NVA237 significantly improved lung function in placebo-controlled Glow1 Study.
Vectura announced that its licensee, Novartis, reported positive data from the first Phase III clinical trial with the once-daily COPD therapy NVA237 (glycopyrronium bromide). The pivotal 26-week Glow1 placebo-controlled study met its primary endpoint of demonstrating that the long-acting muscarinic antagonist significantly improved bronchodilation.
Vectura and partner Sosei licensed NVA237 to Novartis in 2005. Vectura says launch of the drug for once-daily COPD monotherapy is planned for 2012. The first launch of QVA149, a fixed-dose combination therapy comprising NVA237 and Novartis’ one long-acting beta2 agonist indacaterol, is planned for 2013. Indacaterol itself is already approved in over 50 countries, with an FDA decision expected in July.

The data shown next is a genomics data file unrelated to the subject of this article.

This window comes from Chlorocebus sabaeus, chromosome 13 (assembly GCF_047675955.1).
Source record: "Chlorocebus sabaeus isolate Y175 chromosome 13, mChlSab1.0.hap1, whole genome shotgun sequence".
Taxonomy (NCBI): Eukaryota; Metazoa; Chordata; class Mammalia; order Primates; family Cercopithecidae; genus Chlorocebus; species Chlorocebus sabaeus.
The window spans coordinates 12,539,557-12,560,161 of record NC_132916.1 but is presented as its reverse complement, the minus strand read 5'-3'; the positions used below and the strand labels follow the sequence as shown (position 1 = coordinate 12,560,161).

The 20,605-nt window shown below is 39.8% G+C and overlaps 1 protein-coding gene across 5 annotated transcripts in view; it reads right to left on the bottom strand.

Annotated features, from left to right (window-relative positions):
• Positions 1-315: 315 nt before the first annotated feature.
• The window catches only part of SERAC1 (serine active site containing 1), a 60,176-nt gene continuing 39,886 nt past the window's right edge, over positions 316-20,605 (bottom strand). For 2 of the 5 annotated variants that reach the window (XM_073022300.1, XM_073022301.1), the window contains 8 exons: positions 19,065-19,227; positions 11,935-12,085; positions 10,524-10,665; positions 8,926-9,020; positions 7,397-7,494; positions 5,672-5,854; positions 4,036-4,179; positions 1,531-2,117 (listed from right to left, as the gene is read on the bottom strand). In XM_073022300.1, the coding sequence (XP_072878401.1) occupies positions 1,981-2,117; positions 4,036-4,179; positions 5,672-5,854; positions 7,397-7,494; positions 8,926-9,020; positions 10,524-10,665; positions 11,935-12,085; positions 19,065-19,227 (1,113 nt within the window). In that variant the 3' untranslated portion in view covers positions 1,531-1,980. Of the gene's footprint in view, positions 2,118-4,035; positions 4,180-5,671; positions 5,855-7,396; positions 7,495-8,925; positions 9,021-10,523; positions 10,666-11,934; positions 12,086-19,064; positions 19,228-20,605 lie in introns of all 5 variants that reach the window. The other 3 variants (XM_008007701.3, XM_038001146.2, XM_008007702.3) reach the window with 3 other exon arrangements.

Vectura received a $7.5 million milestone payment from Novartis in May last year on the latter’s start of Phase III development with QVA149 in patients with COPD. The Phase III program includes two separate year-long international trials. The first will compare the effects of treatment using either QVA149 or NVA237 monotherapy on the rate of exacerbations in nearly 2,000 patients with severe or very severe COPD. The second placebo-controlled trial will evaluate the long-term safety and tolerability of QVA149 in 339 patients.